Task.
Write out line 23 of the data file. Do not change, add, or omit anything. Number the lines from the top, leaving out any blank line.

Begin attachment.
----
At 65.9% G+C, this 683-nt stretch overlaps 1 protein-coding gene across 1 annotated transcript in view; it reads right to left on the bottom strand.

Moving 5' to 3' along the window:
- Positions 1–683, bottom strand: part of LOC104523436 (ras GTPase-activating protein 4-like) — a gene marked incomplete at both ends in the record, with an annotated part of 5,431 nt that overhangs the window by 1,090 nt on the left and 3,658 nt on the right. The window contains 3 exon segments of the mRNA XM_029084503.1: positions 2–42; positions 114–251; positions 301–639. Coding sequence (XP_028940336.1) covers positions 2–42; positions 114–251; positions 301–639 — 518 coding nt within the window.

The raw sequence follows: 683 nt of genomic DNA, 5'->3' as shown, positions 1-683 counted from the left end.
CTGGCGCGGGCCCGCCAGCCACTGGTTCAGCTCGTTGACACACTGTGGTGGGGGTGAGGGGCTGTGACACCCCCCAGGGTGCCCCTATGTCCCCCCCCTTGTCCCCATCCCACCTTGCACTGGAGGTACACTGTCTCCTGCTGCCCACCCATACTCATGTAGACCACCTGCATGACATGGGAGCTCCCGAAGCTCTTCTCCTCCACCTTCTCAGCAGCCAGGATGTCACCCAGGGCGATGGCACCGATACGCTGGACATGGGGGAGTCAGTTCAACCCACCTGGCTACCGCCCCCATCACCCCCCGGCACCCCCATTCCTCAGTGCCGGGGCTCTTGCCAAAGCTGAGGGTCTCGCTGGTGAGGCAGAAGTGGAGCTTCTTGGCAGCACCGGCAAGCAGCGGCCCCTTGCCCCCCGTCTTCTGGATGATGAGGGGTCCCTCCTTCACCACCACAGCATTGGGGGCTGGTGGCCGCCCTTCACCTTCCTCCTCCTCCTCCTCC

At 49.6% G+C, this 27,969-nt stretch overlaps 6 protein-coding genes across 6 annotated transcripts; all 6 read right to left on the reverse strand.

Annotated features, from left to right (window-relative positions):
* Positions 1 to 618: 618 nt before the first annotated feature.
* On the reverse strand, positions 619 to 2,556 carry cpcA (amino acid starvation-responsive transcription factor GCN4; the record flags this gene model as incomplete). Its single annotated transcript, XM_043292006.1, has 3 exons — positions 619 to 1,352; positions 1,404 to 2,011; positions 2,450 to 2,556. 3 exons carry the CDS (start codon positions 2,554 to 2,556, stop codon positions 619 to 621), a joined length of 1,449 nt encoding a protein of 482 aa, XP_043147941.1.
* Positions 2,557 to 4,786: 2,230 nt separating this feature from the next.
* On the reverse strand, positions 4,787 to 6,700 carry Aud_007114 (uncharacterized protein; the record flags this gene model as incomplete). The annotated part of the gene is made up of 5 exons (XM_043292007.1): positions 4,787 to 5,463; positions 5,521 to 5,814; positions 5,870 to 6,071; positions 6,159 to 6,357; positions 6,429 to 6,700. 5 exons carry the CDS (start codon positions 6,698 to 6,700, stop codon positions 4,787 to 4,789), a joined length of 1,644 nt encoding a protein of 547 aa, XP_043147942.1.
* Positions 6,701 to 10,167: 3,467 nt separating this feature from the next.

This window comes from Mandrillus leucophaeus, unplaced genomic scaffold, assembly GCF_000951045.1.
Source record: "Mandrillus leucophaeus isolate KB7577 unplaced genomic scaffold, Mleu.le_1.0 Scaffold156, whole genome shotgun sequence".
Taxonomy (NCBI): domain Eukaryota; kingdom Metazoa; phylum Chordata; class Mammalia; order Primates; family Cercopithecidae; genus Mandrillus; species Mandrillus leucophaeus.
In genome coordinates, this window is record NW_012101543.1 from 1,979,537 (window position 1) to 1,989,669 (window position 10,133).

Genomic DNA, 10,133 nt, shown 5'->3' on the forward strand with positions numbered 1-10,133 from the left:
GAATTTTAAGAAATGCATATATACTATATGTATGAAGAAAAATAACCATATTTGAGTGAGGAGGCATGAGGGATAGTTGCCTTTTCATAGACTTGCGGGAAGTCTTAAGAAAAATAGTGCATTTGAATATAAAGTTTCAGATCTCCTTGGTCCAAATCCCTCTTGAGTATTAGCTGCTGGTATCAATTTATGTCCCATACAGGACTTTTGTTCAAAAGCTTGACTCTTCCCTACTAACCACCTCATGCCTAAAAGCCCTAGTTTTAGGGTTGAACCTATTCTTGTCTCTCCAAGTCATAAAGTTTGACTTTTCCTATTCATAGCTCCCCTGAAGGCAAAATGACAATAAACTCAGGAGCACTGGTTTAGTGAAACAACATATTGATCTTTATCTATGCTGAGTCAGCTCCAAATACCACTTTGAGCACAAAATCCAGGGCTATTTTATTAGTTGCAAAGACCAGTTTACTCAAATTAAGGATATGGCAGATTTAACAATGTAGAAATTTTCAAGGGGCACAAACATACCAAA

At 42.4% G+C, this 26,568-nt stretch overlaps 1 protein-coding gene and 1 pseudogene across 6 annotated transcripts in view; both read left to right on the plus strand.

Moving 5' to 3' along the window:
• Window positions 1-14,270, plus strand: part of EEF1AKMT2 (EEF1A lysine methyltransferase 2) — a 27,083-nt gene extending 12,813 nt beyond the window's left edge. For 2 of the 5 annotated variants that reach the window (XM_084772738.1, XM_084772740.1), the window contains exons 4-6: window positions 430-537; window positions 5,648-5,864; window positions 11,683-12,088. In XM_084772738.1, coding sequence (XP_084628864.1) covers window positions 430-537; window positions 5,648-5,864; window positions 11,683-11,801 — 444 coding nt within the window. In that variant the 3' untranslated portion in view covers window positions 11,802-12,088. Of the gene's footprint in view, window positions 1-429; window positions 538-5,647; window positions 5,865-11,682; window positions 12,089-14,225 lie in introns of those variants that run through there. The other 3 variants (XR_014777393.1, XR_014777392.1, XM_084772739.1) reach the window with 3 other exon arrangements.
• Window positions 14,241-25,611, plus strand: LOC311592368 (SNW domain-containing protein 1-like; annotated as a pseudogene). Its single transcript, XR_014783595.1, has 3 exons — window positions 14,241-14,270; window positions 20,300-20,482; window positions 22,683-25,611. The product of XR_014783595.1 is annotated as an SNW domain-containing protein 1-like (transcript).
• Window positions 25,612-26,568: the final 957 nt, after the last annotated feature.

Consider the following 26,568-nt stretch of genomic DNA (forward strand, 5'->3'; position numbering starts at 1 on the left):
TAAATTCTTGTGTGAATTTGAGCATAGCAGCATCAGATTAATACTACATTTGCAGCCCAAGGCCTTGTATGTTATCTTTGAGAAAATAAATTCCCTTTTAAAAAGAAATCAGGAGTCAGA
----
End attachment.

• Window positions 25,612-26,568: the final 957 nt, after the last annotated feature.